an air gap disposed between the first optical layer and the optical construction, such that when the first optical layer is brought into physical contact with the optical film, no optical coupling occurs between the first and second optical layers.
7. The optical assembly of claim 6, wherein at least one of the first and second optical layers is a prismatic light redirecting layer or a reflective polarizer layer.
8. The optical assembly of claim 6, wherein the optical film comprises a binder, a plurality of particles and a plurality of interconnected voids.
9. The optical assembly of claim 6, wherein the optical film has an effective index of refraction that is not greater than about 1.2.
10. The optical assembly of claim 6, wherein the optical film has an effective index of refraction that is not greater than about 1.1.
11. The optical assembly of claim 6, wherein the optical film has an optical haze that is not greater than about 2%.
12. The optical assembly of claim 6, wherein the optical film has an optical haze that is not greater than about 1%.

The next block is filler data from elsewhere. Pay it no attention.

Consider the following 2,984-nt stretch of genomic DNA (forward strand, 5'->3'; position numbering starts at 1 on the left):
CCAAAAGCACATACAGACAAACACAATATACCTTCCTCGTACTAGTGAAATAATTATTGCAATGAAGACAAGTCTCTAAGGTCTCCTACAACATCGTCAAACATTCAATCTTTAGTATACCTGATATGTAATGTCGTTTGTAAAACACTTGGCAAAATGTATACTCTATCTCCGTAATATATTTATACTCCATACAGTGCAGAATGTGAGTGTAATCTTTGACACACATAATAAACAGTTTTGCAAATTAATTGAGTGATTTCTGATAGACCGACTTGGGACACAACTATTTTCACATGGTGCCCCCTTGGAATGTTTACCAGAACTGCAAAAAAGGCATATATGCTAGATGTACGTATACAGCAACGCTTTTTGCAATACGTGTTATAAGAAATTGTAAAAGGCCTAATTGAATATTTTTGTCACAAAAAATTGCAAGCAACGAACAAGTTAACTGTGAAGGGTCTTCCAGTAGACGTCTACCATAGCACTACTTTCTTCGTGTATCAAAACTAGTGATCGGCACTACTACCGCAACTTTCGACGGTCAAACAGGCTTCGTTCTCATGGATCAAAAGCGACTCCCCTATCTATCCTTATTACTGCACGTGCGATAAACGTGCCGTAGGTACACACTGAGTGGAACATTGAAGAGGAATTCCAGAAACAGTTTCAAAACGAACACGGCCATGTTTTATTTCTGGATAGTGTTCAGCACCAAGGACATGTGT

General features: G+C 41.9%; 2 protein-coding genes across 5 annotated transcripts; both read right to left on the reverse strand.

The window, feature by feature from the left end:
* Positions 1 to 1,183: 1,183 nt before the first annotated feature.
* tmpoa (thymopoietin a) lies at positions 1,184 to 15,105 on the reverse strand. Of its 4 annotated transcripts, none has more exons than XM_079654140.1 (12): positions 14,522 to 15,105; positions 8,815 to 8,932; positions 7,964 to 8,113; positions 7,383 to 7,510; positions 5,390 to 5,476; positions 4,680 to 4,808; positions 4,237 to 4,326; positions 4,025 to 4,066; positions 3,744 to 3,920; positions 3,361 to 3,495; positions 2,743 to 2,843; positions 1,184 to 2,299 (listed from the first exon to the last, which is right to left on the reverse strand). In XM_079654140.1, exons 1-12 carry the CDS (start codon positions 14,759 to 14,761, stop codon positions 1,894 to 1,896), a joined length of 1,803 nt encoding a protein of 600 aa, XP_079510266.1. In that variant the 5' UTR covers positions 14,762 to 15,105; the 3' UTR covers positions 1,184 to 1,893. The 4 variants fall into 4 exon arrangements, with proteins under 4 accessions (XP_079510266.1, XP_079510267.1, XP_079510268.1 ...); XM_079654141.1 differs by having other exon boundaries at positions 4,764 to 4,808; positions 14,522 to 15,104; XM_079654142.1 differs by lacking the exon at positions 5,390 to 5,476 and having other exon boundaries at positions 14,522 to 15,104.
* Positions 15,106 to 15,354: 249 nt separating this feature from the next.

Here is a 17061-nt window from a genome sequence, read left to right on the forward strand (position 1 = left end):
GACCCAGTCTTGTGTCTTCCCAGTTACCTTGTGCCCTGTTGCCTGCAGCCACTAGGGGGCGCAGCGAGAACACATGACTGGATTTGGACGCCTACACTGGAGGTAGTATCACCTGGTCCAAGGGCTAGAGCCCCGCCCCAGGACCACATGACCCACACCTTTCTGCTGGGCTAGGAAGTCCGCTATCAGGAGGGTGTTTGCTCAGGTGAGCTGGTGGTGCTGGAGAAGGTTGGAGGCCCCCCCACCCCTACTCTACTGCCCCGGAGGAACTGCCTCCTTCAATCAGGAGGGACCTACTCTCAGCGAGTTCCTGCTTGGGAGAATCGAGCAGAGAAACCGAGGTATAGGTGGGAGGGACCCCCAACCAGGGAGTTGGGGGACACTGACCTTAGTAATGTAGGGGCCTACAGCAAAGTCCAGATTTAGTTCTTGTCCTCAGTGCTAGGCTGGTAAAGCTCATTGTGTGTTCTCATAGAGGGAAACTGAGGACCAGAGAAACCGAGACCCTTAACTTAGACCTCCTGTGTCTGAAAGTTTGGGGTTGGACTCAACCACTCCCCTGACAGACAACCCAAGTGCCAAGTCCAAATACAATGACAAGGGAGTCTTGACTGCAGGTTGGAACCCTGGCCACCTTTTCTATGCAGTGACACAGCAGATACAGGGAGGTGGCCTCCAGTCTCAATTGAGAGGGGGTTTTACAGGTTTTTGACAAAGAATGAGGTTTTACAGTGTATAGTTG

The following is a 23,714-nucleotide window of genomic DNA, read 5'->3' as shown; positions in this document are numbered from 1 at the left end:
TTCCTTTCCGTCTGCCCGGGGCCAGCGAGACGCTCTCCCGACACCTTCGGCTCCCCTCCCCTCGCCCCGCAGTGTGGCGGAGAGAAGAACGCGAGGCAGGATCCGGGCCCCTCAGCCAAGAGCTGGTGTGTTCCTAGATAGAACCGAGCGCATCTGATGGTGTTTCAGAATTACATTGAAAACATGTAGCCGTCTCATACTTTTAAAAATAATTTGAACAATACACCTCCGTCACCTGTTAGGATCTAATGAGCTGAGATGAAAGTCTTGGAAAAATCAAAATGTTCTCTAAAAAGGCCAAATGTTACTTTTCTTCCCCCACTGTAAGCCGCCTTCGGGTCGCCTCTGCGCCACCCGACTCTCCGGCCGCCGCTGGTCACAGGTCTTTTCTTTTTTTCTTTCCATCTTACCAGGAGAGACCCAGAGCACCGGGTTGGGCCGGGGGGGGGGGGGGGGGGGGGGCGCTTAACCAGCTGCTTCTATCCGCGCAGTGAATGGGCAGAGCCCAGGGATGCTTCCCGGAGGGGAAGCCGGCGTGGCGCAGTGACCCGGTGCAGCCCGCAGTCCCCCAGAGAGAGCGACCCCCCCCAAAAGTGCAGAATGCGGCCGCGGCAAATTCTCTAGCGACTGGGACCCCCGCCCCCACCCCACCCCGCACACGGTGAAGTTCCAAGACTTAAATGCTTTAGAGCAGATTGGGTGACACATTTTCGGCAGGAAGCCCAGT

13. The optical assembly of claim 6, wherein at least 50% of each two neighboring major surfaces in the optical construction are in physical contact with each other.
14. The optical assembly of claim 6, wherein at least 70% of each two neighboring major surfaces in the optical construction are in physical contact with each other.
15. The optical assembly of claim 6, wherein at least 90% of each two neighboring major surfaces in the optical construction are in physical contact with each other.
16. The optical assembly of claim 6, wherein the optical film is coated on the second optical layer.
17. The optical assembly of claim 6, wherein the optical film has a minimum thickness that is not less than about 1 micrometer.
18. The optical assembly of claim 6 further comprising a liquid crystal panel disposed on the first optical layer.
19. A display system comprising:
a light source;